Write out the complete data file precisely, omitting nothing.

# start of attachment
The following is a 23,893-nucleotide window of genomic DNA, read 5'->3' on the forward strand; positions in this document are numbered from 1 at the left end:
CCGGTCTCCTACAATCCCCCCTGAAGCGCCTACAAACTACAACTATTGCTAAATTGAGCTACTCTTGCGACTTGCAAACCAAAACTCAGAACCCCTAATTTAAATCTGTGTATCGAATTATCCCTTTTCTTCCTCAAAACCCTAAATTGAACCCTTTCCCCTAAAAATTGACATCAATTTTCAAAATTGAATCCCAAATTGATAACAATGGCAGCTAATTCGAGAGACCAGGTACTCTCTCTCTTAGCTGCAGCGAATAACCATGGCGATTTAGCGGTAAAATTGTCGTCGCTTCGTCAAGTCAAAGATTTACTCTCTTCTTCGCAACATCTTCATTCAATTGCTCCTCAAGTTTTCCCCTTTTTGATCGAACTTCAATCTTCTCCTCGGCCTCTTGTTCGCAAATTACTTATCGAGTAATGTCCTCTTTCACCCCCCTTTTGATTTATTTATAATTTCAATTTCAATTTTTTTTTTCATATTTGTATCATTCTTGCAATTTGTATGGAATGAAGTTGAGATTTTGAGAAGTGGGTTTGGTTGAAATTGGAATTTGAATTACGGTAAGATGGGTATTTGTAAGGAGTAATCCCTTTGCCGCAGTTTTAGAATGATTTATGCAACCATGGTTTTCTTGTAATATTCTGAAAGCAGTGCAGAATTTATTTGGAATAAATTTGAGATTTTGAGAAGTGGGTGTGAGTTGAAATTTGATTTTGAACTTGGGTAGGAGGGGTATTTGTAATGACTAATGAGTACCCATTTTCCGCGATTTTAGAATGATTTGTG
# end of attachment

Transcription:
The following is a 23,893-nucleotide window of genomic DNA, read 5'->3' on the forward strand; positions in this document are numbered from 1 at the left end:
CCGGTCTCCTACAATCCCCCCTGAAGCGCCTACAAACTACAACTATTGCTAAATTGAGCTACTCTTGCGACTTGCAAACCAAAACTCAGAACCCCTAATTTAAATCTGTGTATCGAATTATCCCTTTTCTTCCTCAAAACCCTAAATTGAACCCTTTCCCCTAAAAATTGACATCAATTTTCAAAATTGAATCCCAAATTGATAACAATGGCAGCTAATTCGAGAGACCAGGTACTCTCTCTCTTAGCTGCAGCGAATAACCATGGCGATTTAGCGGTAAAATTGTCGTCGCTTCGTCAAGTCAAAGATTTACTCTCTTCTTCGCAACATCTTCATTCAATTGCTCCTCAAGTTTTCCCCTTTTTGATCGAACTTCAATCTTCTCCTCGGCCTCTTGTTCGCAAATTACTTATCGAGTAATGTCCTCTTTCACCCCCCTTTTGATTTATTTATAATTTCAATTTCAATTTTTTTTTTCATATTTGTATCATTCTTGCAATTTGTATGGAATGAAGTTGAGATTTTGAGAAGTGGGTTTGGTTGAAATTGGAATTTGAATTACGGTAAGATGGGTATTTGTAAGGAGTAATCCCTTTGCCGCAGTTTTAGAATGATTTATGCAACCATGGTTTTCTTGTAATATTCTGAAAGCAGTGCAGAATTTATTTGGAATAAATTTGAGATTTTGAGAAGTGGGTGTGAGTTGAAATTTGATTTTGAACTTGGGTAGGAGGGGTATTTGTAATGACTAATGAGTACCCATTTTCCGCGATTTTAGAATGATTTGTG